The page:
Roller Girls bouts offer exciting entertainment
by SARALYN NORKUS Banner Sports Writer
Jun 27, 2014 | 857 views | 0 0 comments | 15 15 recommendations | email to a friend | print
Roller Girls
THE CHATTANOOGA ROLLER GIRLS work on their pack techniques during a practice in Ringgold, Ga. Cleveland’s own “Shank Williams Jr,” or Lara Burns Harwood (second to left), works to block the opposing jammer from getting through the pack. Banner photo, SARALYN NORKUS
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If you haven’t yet made it down to the Chattanooga Convention Center to catch a Chattanooga Roller Girls tilt this season, you still have two opportunities to see the roller derby team in action.

On Saturday, the Chattanooga Roller Girls will host the Derby City Roller Girls, out of Louisville, Ky., at 7 p.m., in their next-to-last home bout of the season.

The Chattanooga ladies, who have been undefeated at home this year, will battle to keep that record alive against a tough Louisville team.

A portion of the proceeds pulled in this Saturday will be donated to Cleveland’s Kevin Scoggins, who was the recipient of a bone marrow transplant several months ago.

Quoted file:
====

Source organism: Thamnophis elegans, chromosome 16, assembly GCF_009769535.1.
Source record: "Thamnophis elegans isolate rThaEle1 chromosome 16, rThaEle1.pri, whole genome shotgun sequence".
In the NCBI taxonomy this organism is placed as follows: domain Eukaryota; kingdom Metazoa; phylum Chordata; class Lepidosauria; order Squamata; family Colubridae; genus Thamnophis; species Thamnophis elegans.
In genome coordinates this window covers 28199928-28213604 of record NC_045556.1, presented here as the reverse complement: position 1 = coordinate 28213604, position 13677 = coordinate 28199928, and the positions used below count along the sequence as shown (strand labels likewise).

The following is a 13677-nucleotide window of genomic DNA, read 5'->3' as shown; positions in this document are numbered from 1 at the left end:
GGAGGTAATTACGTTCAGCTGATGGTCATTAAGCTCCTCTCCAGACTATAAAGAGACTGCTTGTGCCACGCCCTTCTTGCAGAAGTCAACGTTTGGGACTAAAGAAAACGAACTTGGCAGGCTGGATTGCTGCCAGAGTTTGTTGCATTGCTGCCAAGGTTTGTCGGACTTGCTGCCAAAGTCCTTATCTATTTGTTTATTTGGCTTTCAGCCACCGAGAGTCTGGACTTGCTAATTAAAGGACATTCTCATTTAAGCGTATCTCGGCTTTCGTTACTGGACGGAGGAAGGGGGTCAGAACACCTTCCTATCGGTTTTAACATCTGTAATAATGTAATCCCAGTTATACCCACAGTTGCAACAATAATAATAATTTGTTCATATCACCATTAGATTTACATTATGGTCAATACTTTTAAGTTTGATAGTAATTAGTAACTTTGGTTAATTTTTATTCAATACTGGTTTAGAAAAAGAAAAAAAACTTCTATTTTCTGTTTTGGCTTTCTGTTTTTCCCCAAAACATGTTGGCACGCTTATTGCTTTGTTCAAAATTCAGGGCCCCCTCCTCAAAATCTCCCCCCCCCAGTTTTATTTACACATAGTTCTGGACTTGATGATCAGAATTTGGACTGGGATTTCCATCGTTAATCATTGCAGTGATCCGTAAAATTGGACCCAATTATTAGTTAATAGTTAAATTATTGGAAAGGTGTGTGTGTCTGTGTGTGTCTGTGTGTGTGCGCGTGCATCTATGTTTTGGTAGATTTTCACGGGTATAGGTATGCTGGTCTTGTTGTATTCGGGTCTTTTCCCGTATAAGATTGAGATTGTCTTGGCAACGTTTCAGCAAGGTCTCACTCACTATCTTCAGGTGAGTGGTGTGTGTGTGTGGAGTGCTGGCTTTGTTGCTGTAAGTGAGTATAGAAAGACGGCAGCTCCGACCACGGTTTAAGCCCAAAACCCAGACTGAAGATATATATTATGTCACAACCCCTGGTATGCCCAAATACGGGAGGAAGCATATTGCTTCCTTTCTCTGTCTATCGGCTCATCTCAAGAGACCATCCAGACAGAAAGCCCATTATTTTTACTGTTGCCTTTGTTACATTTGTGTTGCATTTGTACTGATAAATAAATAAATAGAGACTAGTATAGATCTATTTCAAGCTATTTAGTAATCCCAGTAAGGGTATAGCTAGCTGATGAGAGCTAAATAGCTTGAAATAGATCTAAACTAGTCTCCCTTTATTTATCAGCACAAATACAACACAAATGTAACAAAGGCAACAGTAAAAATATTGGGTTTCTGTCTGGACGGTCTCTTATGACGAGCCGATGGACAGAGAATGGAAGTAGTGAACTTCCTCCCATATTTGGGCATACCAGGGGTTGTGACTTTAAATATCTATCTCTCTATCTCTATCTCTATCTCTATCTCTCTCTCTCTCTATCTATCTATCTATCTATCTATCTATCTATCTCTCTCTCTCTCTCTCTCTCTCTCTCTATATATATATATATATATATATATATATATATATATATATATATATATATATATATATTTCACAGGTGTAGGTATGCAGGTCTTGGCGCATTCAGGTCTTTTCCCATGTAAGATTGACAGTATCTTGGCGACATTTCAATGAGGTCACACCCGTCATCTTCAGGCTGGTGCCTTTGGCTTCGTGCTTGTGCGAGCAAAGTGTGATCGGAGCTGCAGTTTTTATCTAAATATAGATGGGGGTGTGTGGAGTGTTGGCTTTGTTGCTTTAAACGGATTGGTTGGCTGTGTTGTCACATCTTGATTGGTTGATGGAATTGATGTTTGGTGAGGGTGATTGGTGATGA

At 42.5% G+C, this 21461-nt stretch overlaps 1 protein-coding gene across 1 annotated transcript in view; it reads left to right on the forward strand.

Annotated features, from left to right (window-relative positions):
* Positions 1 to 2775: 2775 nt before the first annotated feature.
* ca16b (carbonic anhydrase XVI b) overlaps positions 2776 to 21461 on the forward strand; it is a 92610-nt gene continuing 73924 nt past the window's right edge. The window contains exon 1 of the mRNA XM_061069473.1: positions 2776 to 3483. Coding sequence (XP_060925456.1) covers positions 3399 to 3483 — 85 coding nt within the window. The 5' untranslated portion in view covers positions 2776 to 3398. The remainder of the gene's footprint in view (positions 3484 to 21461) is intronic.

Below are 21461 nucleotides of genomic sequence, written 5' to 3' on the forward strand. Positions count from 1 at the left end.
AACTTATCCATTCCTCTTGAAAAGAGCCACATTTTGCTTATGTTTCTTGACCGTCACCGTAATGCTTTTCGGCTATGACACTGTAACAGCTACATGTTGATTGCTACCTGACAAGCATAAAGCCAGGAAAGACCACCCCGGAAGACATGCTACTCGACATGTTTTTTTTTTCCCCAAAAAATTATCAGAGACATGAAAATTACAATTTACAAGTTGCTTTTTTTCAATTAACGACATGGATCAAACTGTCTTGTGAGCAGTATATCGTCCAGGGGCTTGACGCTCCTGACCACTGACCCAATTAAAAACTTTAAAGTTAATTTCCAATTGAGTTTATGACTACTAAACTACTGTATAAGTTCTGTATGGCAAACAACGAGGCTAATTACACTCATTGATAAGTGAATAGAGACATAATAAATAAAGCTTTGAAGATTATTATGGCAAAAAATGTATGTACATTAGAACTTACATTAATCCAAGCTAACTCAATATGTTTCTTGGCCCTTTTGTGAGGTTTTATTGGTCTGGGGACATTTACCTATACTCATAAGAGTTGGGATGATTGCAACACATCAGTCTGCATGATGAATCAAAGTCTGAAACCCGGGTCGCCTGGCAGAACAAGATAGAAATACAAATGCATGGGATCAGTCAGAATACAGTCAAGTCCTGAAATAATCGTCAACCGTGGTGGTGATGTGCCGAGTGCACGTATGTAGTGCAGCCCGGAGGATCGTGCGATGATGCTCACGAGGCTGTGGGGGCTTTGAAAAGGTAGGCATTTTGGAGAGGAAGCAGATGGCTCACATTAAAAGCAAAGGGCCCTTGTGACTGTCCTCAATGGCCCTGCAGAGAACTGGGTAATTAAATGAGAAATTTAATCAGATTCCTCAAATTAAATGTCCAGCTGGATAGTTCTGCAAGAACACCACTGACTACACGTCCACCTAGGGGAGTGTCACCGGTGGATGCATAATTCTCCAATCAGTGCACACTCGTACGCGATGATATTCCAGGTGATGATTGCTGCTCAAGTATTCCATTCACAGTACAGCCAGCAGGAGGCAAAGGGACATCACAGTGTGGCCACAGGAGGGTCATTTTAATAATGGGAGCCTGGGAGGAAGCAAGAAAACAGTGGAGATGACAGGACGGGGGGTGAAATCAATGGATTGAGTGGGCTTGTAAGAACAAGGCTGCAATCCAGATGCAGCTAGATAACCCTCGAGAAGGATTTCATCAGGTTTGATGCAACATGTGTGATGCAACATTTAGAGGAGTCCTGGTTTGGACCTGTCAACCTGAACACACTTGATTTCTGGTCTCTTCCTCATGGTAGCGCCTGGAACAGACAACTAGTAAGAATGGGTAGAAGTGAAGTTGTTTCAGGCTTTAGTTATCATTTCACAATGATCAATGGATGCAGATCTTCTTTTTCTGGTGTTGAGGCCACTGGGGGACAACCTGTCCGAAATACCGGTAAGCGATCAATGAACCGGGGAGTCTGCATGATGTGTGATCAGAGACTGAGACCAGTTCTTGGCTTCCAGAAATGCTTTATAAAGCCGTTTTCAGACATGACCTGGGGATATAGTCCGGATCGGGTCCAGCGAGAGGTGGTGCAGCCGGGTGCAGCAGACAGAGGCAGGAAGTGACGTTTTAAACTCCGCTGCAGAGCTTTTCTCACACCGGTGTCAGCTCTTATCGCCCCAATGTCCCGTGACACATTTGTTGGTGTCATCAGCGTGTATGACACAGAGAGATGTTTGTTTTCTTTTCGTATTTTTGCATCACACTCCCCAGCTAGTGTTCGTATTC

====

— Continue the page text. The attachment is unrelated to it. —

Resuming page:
CRG was created in 2008, and by March 2010 had been accepted into the Women’s Flat Track Derby Association.

Currently, the WFTDA has 243 Full Member Leagues, broken up into three divisions all across the country as well as internationally, and 114 Apprentice Leagues.

Clevelander Lara Burns Harwood has been an active skater with the Roller Girls for the past four years.

Since becoming involved with CRG, said the 43-year-old Harwood, she has lost about 70 pounds.

A cardiac rehabilitation nurse by day, Harwood transforms into “Shank Williams Jr.” in skates three nights a week at derby practices and competitions.

“You have to get in that mode before playing. All of the girls on the team are really good people who really love the game and want to do well. This is my fourth season and I still feel like I’m developing the right attitude,” Harwood stated.